Fix clearly in your mind what you want to be one year from now, five years, ten years, and beyond. Receive your patriarchal blessing and strive to live worthy of its promises. A patriarchal blessing is one of the most important guides in life that members of the Church enjoy. Write your goals and review them regularly. Keep them before you constantly, record your progress, and revise them as circumstances dictate. Your ultimate goal should be eternal life—the kind of life God lives, the greatest of all the gifts of God.
After you visualize yourself as you would like to be in twenty years from now, identify the preparation you will need. Determine to pay the price in effort, money, study, and prayer. Be sure you understand the course or path you will be taking. The ideal course of life is not always easy. Comparatively few will find it and complete it. It is not a well-marked freeway, but a narrow path with only one entrance. The way to eternal life is straight and narrow. When I think of staying on the right path, I am reminded of Lehi’s dream about the tree of life. In it, the love of God was likened to a tree that bore delicious fruit, fruit that was desirable above all others. As Nephi recorded his father’s words: “And I also beheld a strait and narrow path, which came along by the rod of iron, even to the tree. … And I saw numberless concourses of people, many of whom were pressing forward, that they might obtain the path which led unto the tree.” (1 Ne. 8:20–21.) Many of these people later “fell away into forbidden paths and were lost.” (1 Ne. 8:28.) But those who ignored the scoffing and ridicule of the world and held tightly to the rod of iron enjoyed the fruit of the tree. The rod of iron represents the word of God, that leads us to the love of God. (See 1 Ne. 11:25.) You must hold firmly to the rod of iron through the mists and darknesses, the hardships and trials of life. If you relax your grip and slip from the path, the iron rod might become lost in the darkness for a time until you repent and regain your grasp of it.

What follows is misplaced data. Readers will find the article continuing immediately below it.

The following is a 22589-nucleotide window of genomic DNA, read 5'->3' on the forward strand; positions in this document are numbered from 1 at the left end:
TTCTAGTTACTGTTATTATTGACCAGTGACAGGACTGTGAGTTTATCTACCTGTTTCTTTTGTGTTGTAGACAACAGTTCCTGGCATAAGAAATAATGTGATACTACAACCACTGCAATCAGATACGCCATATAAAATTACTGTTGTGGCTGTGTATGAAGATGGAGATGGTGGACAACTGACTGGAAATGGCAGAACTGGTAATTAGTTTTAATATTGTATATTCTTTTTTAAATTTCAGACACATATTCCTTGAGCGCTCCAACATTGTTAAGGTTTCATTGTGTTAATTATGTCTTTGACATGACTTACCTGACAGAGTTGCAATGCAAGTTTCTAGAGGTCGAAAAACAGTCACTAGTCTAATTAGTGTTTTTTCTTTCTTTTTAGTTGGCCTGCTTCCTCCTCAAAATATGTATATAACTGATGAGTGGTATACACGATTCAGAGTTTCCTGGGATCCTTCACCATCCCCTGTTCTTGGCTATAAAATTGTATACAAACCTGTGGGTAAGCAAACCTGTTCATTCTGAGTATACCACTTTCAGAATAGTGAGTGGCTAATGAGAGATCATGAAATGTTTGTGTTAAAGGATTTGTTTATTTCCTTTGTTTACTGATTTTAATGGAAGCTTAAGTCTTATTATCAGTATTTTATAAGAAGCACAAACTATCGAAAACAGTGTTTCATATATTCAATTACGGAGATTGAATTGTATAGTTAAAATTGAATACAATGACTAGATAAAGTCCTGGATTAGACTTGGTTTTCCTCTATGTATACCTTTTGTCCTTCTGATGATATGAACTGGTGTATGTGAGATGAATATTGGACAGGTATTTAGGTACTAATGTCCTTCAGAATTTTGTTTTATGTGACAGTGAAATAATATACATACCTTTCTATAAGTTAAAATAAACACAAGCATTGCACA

Remember that success results when preparation meets opportunity in your lives. You will not always know precisely what opportunities will come or when they will come. But you can be sure they will be valuable only to the extent that you are prepared to respond to them. You can see the equation of preparation plus opportunity equaling success in the lives of leaders in the Church, government, business, professions, and, hopefully, in your own lives.
Preparation is vitally important in the Church so you can do your part when called upon and so the Lord can use you when he needs you.
Joseph B. Wirthlin, “Running Your Marathon,” October General Conference, 1989